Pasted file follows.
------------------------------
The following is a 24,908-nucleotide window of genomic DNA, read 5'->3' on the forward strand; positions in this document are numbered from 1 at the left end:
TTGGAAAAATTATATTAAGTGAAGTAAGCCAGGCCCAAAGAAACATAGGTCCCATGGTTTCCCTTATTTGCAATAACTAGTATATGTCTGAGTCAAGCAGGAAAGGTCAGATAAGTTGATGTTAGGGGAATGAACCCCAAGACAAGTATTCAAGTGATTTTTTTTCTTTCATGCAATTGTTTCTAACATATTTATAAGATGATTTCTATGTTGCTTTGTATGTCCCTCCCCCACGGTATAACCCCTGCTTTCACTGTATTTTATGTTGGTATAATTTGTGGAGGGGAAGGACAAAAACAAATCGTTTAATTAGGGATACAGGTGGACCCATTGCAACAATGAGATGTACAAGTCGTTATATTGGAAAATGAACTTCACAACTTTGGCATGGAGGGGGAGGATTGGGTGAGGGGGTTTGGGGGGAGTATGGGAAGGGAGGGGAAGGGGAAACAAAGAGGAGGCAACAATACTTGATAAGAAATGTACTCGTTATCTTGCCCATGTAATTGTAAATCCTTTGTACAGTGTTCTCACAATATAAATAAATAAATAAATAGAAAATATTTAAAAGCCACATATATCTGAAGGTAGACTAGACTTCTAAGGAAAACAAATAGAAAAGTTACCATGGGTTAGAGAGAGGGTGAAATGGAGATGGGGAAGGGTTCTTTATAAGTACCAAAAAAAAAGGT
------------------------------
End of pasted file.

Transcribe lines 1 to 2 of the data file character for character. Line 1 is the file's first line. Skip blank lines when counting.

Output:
The following is a 24,908-nucleotide window of genomic DNA, read 5'->3' on the forward strand; positions in this document are numbered from 1 at the left end:
TTGGAAAAATTATATTAAGTGAAGTAAGCCAGGCCCAAAGAAACATAGGTCCCATGGTTTCCCTTATTTGCAATAACTAGTATATGTCTGAGTCAAGCAGGAAAGGTCAGATAAGTTGATGTTAGGGGAATGAACCCCAAGACAAGTATTCAAGTGATTTTTTTTCTTTCATGCAATTGTTTCTAACATATTTATAAGATGATTTCTATGTTGCTTTGTATGTCCCTCCCCCACGGTATAACCCCTGCTTTCACTGTATTTTATGTTGGTATAATTTGTGGAGGGGAAGGACAAAAACAAATCGTTTAATTAGGGATACAGGTGGACCCATTGCAACAATGAGATGTACAAGTCGTTATATTGGAAAATGAACTTCACAACTTTGGCATGGAGGGGGAGGATTGGGTGAGGGGGTTTGGGGGGAGTATGGGAAGGGAGGGGAAGGGGAAACAAAGAGGAGGCAACAATACTTGATAAGAAATGTACTCGTTATCTTGCCCATGTAATTGTAAATCCTTTGTACAGTGTTCTCACAATATAAATAAATAAATAAATAGAAAATATTTAAAAGCCACATATATCTGAAGGTAGACTAGACTTCTAAGGAAAACAAATAGAAAAGTTACCATGGGTTAGAGAGAGGGTGAAATGGAGATGGGGAAGGGTTCTTTATAAGTACCAAAAAAAAAGGT